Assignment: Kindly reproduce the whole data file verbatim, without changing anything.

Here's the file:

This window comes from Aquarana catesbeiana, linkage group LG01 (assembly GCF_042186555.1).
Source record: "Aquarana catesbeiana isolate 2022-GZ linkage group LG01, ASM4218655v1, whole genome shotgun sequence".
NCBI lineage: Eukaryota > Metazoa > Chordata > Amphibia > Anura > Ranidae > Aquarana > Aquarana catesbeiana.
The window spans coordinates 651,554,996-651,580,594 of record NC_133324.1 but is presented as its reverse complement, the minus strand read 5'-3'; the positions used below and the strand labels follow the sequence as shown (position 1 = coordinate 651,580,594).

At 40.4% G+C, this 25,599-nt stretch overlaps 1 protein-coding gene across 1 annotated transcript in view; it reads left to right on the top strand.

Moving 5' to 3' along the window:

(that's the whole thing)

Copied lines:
This window comes from Aquarana catesbeiana, linkage group LG01 (assembly GCF_042186555.1).
Source record: "Aquarana catesbeiana isolate 2022-GZ linkage group LG01, ASM4218655v1, whole genome shotgun sequence".
NCBI lineage: Eukaryota > Metazoa > Chordata > Amphibia > Anura > Ranidae > Aquarana > Aquarana catesbeiana.
The window spans coordinates 651,554,996-651,580,594 of record NC_133324.1 but is presented as its reverse complement, the minus strand read 5'-3'; the positions used below and the strand labels follow the sequence as shown (position 1 = coordinate 651,580,594).

At 40.4% G+C, this 25,599-nt stretch overlaps 1 protein-coding gene across 1 annotated transcript in view; it reads left to right on the top strand.

Moving 5' to 3' along the window: